New Physician Supervision Requirement Changes

Original story posted on: December 11, 2019

OPPS rule could result in higher revenue.

Whenever a rule changes, expect Recovery Audit Contractor (RAC) and/or targeted probe-and-educate (TPE) audits to hone in on the topic associated with the altered rule – and expect auditors to forget when the rule actually changed.

Physician supervision has been a hot topic for years, especially in oncology, where it can often be challenging to ensure direct supervision of chemotherapy and radiation at all sites. At the beginning of November, the Centers for Medicare & Medicaid Services (CMS) released the 2020 Hospital Outpatient Prospective Payment System (OPPS) final rule (CMS-1717-FC). While many hospitals had hoped for relief from recent OPPS payment cuts, and for clarity on the scope of the price transparency mandate, CMS offered neither in this final rule.

The bright spot is the significant change to the physician supervision requirement for hospital outpatient therapeutic services – which, as of Jan. 1, 2020, will permit general supervision across the board. This change will permit hospitals to re-evaluate financial overhead, possibly resulting in higher revenue. Many hospitals complained when the direct supervision was implemented that they would be unable to meet the direct supervision standard due to recruiting and staffing challenges, but really, it came down to money. It wasn’t affordable. Well, they didn’t have a choice. CMS did, however, try to soften the blow by instructing the Medicare Administrative Contractors (MACs) to not enforce the rule immediately, back when it was implemented in 2010. But then it was enforced. This new rule removes the direct supervision standard and permits general supervision.

So, what is the change to physician supervision?

Starting in 2020, CMS will change the minimum required level of supervision from direct supervision to general supervision for all hospital outpatient therapeutic services. This change applies to all hospitals, including critical access hospitals (CAHs) and small rural hospitals, for which CMS reinstated the non-enforcement policy for direct supervision of outpatient therapeutic services for CY 2018 and 2019 in the 2018 Hospital OPPS final rule.

Granted, this was a rule that was never truly enforced. If you recall, CMS extended its notice of non-enforcement basically through today, at least for small rural hospitals with 100 or fewer beds. Because of its odd enforcement policy, CMS essentially created a two-tiered system of physician supervision requirements for hospital outpatient therapeutic services in the Medicare program.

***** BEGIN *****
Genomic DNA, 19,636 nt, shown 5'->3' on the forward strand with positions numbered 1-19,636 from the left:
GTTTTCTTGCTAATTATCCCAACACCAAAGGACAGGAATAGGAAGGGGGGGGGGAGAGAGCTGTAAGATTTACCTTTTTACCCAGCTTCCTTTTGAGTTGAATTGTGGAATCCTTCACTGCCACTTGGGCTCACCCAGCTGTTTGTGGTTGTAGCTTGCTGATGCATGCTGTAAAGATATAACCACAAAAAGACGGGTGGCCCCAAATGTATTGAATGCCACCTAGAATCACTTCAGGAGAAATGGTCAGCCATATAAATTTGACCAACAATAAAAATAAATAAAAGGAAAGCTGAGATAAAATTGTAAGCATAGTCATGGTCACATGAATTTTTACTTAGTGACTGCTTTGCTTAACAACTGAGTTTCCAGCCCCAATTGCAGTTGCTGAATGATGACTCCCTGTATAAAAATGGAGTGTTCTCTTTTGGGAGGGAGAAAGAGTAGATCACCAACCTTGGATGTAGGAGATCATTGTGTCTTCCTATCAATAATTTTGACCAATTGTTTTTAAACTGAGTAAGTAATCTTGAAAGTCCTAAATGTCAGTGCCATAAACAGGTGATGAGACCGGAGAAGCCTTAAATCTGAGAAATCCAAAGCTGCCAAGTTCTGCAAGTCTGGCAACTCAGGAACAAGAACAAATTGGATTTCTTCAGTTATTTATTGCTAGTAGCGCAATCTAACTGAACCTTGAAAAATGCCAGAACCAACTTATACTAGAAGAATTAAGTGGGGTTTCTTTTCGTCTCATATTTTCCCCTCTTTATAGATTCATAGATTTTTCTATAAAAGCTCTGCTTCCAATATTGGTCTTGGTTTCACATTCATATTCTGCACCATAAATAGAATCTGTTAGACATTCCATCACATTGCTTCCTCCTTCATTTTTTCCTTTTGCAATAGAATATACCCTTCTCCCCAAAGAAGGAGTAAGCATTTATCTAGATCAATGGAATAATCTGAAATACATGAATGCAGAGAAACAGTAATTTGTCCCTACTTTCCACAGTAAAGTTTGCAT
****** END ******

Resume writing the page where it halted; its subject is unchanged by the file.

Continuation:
• General supervision: The physician or advanced practitioner (AP) must be available by telephone to provide assistance and direction if needed.
  • Direct supervision: The physician or AP providing supervision must be "immediately available" and "interruptible" to provide assistance and direction throughout the performance of the procedure; however, he or she does not need to be present in the room when the procedure is performed.

CMS believes that this change will reduce the burden that the direct supervision requirement places on providers by giving them more flexibility to provide medical care and get rid of "what is effectively a two-tiered system of supervision levels…between CAHs and small rural hospitals and all other hospitals."

My caveat whenever a new rule that benefits healthcare providers is implemented is as follows: print the new rule and file it in your records. Inevitably, you will be audited, and some auditors will try to ding you for not having proper supervision post-Jan. 1, 2020, forgetting when this rule took effect.

You had until yesterday afternoon to comment. Therefore, there is no more comment period. But do not let the end of the comment period dissuade you from weighing in. The telephone lines do not disappear upon the end of a comment period.

Knicole C. Emanuel Esq.

For more than 20 years, Knicole has maintained a health care litigation practice, concentrating on Medicare and Medicaid litigation, health care regulatory compliance, administrative law and regulatory law. Knicole has tried over 2,000 administrative cases in over 30 states and has appeared before multiple states’ medical boards.  She has successfully obtained federal injunctions in numerous states, which allowed health care providers to remain in business despite the state or federal laws allegations of health care fraud, abhorrent billings, and data mining.  Across the country, Knicole frequently lectures on health care law, the impact of the Affordable Care Act and regulatory compliance for providers, including physicians, home health and hospice, dentists, chiropractors, hospitals and durable medical equipment providers. Knicole is partner at Practus, LLP and a member of the RACmonitor editorial board and a popular panelist on Monitor Monday.

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